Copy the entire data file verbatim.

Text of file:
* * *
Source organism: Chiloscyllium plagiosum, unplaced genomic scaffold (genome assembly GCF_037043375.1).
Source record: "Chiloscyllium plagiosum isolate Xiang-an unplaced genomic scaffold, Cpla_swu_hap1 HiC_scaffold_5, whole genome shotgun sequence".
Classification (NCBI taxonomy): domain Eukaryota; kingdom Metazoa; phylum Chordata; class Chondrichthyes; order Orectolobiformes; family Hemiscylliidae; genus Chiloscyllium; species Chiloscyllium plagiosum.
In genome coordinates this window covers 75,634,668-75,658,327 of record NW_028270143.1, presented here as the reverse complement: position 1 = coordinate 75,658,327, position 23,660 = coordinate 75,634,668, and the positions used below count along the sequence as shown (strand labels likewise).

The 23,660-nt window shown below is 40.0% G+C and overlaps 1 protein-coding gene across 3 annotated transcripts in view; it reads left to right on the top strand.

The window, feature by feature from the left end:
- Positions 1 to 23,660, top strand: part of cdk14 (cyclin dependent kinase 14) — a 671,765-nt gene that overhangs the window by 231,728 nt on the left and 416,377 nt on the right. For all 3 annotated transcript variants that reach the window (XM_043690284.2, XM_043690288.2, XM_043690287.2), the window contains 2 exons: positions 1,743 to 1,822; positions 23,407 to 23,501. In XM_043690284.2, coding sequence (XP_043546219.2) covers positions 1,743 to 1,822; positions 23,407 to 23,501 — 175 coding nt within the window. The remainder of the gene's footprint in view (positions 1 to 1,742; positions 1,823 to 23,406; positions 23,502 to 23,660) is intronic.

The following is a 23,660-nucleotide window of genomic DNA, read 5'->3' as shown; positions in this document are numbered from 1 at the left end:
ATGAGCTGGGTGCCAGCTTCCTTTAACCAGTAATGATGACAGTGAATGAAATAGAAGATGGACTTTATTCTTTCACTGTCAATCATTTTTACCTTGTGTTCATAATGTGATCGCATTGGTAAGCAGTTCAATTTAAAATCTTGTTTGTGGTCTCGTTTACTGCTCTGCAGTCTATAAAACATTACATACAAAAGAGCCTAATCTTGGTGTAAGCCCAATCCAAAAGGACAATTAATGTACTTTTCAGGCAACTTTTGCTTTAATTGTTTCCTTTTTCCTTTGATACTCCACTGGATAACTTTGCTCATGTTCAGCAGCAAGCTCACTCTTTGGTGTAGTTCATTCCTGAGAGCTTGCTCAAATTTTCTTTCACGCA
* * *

Source organism: Chiloscyllium plagiosum, unplaced genomic scaffold (genome assembly GCF_037043375.1).
Source record: "Chiloscyllium plagiosum isolate Xiang-an unplaced genomic scaffold, Cpla_swu_hap1 HiC_scaffold_5, whole genome shotgun sequence".
Classification (NCBI taxonomy): domain Eukaryota; kingdom Metazoa; phylum Chordata; class Chondrichthyes; order Orectolobiformes; family Hemiscylliidae; genus Chiloscyllium; species Chiloscyllium plagiosum.
In genome coordinates this window covers 75,634,668-75,658,327 of record NW_028270143.1, presented here as the reverse complement: position 1 = coordinate 75,658,327, position 23,660 = coordinate 75,634,668, and the positions used below count along the sequence as shown (strand labels likewise).

The 23,660-nt window shown below is 40.0% G+C and overlaps 1 protein-coding gene across 3 annotated transcripts in view; it reads left to right on the top strand.

The window, feature by feature from the left end:
- Positions 1 to 23,660, top strand: part of cdk14 (cyclin dependent kinase 14) — a 671,765-nt gene that overhangs the window by 231,728 nt on the left and 416,377 nt on the right. For all 3 annotated transcript variants that reach the window (XM_043690284.2, XM_043690288.2, XM_043690287.2), the window contains 2 exons: positions 1,743 to 1,822; positions 23,407 to 23,501. In XM_043690284.2, coding sequence (XP_043546219.2) covers positions 1,743 to 1,822; positions 23,407 to 23,501 — 175 coding nt within the window. The remainder of the gene's footprint in view (positions 1 to 1,742; positions 1,823 to 23,406; positions 23,502 to 23,660) is intronic.

The following is a 23,660-nucleotide window of genomic DNA, read 5'->3' as shown; positions in this document are numbered from 1 at the left end:
ATGAGCTGGGTGCCAGCTTCCTTTAACCAGTAATGATGACAGTGAATGAAATAGAAGATGGACTTTATTCTTTCACTGTCAATCATTTTTACCTTGTGTTCATAATGTGATCGCATTGGTAAGCAGTTCAATTTAAAATCTTGTTTGTGGTCTCGTTTACTGCTCTGCAGTCTATAAAACATTACATACAAAAGAGCCTAATCTTGGTGTAAGCCCAATCCAAAAGGACAATTAATGTACTTTTCAGGCAACTTTTGCTTTAATTGTTTCCTTTTTCCTTTGATACTCCACTGGATAACTTTGCTCATGTTCAGCAGCAAGCTCACTCTTTGGTGTAGTTCATTCCTGAGAGCTTGCTCAAATTTTCTTTCACGCA